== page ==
Diabetic Ketoacidosis is a serious complication of Diabetes Mellitus Type 1. The problem in Diabetes Mellitus Type 1 is the absolute lack of insulin. Without insulin, glucose will not be transported to the cells. Consequently, a person feels hungry despite of eating adequately and the level of glucose in the body is increasing because cell transportation is impossible. Consequently, as a response to cell hunger, the body will begin to breakdown proteins. If not managed promptly, the break down will continue and this time, it’s the fats. These will give rise to a high level of ketones in the blood. Ketones are blood acids and will result to Diabetic Ketoacidosis. If left untreated, this is fatal. Causes Decreased or missed dose of insulin – deficient insulin supply Illness or infection – causes resistance to insulin Undiagnosed and untreated diabetes Error in drawing up or injecting insulin – common in patients with visual impairment Intentional skipping of insulin doses – common in adolescents and those who have difficulty coping with the disease Equipment problems – example is occlusion of insulin pump tubing Clinical Manifestations Hyperglycemia – leads to polyuria, polydipsia, blurred vision, weakness, and headache Orthostatic hypotension – a decrease of 20 mmHg or more in systolic blood pressure caused by marked intravascular volume depletion; weak, rapid pulse is noted Ketosis and acidosis – lead to gastrointestinal symptoms such as anorexia, nausea, vomiting, and abdominal pain, acetone (a fruity odor) breath Kussmaul respirations – hyperventilation with very deep, but not labored, respirations Mental status varies widely. Patient may be alert, lethargic, or comatose Assessment and Diagnostic Findings Blood glucose level is between 300-800 mg/d Continue reading >>

Hyperosmolar Hyperglycemic State

Hyperosmolar Hyperglycemic State

Hyperosmolar hyperglycemic state (HHS) is a complication of diabetes mellitus in which high blood sugar results in high osmolarity without significant ketoacidosis.[4] Symptoms include signs of dehydration, weakness, legs cramps, trouble seeing, and an altered level of consciousness.[2] Onset is typically over days to weeks.[3] Complications may include seizures, disseminated intravascular coagulopathy, mesenteric artery occlusion, or rhabdomyolysis.[2] The main risk factor is a history of diabetes mellitus type 2.[4] Occasionally it may occur in those without a prior history of diabetes or those with diabetes mellitus type 1.[3][4] Triggers include infections, stroke, trauma, certain medications, and heart attacks.[4] Diagnosis is based on blood tests finding a blood sugar greater than 30 mmol/L (600 mg/dL), osmolarity greater than 320 mOsm/kg, and a pH above 7.3.[2][3] Initial treatment generally consists of intravenous fluids to manage dehydration, intravenous insulin in those with significant ketones, low molecular weight heparin to decrease the risk of blood clotting, and antibiotics among those in whom there is concerns of infection.[3] The goal is a slow decline in blood sugar levels.[3] Potassium replacement is often required as the metabolic problems are corrected.[3] Efforts to prevent diabetic foot ulcers are also important.[3] It typically takes a few days for the person to return to baseline.[3] While the exact frequency of the condition is unknown, it is relatively common.[2][4] Older people are most commonly affected.[4] The risk of death among those affected is about 15%.[4] It was first described in the 1880s.[4] Signs and symptoms[edit] Symptoms of high blood sugar including increased thirst (polydipsia), increased volume of urination (polyurea), and i Continue reading >>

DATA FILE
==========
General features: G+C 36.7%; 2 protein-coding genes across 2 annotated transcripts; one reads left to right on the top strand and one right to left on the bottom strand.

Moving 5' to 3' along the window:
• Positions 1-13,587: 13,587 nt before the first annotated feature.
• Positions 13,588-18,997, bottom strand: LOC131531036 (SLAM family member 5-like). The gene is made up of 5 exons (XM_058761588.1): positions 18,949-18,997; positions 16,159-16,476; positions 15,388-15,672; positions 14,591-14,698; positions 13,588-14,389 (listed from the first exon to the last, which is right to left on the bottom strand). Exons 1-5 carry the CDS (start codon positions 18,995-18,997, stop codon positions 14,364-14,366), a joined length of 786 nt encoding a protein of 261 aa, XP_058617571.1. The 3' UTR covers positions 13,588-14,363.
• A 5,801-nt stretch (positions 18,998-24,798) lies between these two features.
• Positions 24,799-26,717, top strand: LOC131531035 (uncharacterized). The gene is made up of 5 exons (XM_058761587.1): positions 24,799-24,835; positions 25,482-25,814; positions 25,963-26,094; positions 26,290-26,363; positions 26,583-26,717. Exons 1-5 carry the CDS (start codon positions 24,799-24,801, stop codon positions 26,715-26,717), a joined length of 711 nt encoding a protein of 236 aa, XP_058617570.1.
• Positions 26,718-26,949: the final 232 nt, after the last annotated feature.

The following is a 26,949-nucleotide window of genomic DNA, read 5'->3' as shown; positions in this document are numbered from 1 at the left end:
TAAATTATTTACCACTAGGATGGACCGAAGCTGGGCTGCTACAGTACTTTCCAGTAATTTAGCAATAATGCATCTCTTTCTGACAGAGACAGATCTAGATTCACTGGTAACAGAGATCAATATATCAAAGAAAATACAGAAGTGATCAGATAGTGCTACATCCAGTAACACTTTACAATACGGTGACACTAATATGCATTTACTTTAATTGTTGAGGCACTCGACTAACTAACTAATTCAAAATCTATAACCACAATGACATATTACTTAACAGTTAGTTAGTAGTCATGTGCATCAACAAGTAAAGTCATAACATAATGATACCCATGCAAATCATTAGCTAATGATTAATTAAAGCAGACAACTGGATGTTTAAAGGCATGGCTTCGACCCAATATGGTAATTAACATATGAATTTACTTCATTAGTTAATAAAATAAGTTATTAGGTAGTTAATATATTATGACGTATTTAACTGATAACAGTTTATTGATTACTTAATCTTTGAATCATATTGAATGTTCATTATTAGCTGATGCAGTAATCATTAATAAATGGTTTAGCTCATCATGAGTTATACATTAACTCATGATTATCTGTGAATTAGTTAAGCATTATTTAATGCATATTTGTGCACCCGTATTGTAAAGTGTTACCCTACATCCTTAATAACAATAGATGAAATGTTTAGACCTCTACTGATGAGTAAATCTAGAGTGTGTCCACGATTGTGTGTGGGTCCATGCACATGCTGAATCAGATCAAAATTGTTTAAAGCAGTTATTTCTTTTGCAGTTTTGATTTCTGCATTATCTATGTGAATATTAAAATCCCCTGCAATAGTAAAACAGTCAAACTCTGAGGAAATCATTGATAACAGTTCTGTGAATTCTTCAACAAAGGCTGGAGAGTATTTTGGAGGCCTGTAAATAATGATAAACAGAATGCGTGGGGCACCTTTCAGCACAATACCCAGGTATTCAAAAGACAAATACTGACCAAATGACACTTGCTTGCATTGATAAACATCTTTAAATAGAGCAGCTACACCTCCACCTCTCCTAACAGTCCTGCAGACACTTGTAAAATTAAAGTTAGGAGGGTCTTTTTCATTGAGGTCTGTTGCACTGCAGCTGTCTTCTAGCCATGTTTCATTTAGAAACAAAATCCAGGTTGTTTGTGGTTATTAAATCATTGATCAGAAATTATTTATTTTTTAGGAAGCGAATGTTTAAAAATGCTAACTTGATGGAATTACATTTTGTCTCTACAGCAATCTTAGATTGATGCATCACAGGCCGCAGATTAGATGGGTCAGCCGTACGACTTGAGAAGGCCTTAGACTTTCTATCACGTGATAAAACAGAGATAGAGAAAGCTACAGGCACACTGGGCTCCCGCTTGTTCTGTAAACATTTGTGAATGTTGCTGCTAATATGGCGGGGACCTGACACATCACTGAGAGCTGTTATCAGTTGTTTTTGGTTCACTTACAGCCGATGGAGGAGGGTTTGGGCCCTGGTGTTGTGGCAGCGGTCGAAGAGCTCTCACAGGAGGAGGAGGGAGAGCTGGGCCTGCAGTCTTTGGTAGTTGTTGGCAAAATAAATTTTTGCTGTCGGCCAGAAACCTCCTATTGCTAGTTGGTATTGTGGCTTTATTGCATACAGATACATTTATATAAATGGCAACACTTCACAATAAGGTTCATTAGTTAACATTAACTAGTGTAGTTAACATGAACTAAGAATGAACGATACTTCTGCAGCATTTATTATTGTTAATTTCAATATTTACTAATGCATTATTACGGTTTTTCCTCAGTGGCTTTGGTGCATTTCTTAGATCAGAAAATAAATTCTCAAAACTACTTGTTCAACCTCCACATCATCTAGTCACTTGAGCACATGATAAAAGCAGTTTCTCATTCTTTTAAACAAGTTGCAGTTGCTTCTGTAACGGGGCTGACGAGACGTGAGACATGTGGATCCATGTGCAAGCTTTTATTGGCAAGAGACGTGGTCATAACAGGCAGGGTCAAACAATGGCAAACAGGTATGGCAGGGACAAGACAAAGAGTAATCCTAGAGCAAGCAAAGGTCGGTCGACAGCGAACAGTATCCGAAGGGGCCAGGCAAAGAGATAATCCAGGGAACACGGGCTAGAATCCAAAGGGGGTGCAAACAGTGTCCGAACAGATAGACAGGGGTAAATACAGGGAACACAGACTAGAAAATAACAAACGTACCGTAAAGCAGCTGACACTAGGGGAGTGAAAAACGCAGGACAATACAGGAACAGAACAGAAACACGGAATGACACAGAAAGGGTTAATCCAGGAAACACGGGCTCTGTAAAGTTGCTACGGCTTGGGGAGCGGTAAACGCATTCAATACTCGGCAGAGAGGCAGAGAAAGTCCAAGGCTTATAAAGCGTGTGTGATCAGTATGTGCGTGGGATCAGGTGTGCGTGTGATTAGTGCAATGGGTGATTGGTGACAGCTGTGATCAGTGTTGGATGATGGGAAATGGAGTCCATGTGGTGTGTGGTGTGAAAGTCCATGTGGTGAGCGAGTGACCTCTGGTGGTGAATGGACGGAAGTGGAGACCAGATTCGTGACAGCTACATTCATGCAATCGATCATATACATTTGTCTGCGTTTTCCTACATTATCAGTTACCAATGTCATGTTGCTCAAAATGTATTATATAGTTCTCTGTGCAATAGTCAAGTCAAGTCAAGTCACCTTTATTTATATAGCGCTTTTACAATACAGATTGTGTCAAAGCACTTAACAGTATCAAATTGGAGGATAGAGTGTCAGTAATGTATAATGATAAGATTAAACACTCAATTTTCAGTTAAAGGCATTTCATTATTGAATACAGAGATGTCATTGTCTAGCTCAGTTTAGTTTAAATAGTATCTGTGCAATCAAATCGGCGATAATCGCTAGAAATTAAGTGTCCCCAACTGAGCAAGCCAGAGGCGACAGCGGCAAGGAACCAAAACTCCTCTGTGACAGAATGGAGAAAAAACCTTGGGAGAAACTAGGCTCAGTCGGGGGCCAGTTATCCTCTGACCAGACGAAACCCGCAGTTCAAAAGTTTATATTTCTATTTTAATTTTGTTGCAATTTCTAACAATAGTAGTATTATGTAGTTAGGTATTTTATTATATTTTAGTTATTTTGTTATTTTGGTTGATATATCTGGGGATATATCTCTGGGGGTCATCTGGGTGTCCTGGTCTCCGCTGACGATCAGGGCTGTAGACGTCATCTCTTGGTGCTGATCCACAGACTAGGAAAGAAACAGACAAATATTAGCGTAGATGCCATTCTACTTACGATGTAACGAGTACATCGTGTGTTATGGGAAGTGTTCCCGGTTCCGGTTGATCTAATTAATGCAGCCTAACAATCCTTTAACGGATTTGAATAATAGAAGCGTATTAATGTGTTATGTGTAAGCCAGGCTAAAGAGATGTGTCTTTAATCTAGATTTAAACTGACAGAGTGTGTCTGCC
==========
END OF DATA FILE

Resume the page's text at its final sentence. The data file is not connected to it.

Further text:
Respiratory Failure In Diabetic Ketoacidosis

Respiratory Failure In Diabetic Ketoacidosis

Go to: INTRODUCTION Ketoacidosis in subjects with type 1, or less frequently, type 2 diabetes mellitus remains a potentially life-threatening diabetic manifestation. The subject has justifiably attracted attention in the literature. Sequential reviews[1-9] have documented important changes in the clinical concepts that are related to diabetic ketoacidosis (DKA) and its management. A large number of case series of DKA have addressed various aspects of its clinical presentation and management. For this review, we selected representative studies focused on management, outcome, age differences, gender differences, associated morbid conditions, ethnicity and prominent clinical and laboratory features[10-35]. In recognition of the complexity of treatment, the recommendation to provide this care in intensive care units was made more than 50 years ago[36]. Severe DKA is treated in intensive care units today[31]. Evidence-based guidelines for the diagnosis and management of DKA have been published and frequently revised in North America[37,38] and Europe[39]. Losses of fluids and electrolytes, which are important causes of morbidity and mortality in DKA, vary greatly between patients. Quantitative methods estimating individual losses and guiding their replacement have also been reported[40,41]. The outcomes of DKA have improved with new methods of insulin administration[42] and adherence to guidelines[43-46]. The aim of treatment is to minimize mortality and prevent sequelae. One study documented that the target of zero mortality is feasible[42]. However, mortality from DKA, although reduced progressively in the early decades after the employment of insulin treatment[1], remains high. Up to fifty plus years ago, mortality from DKA was between 3% and 10%[1,16]. A recent review re Continue reading >>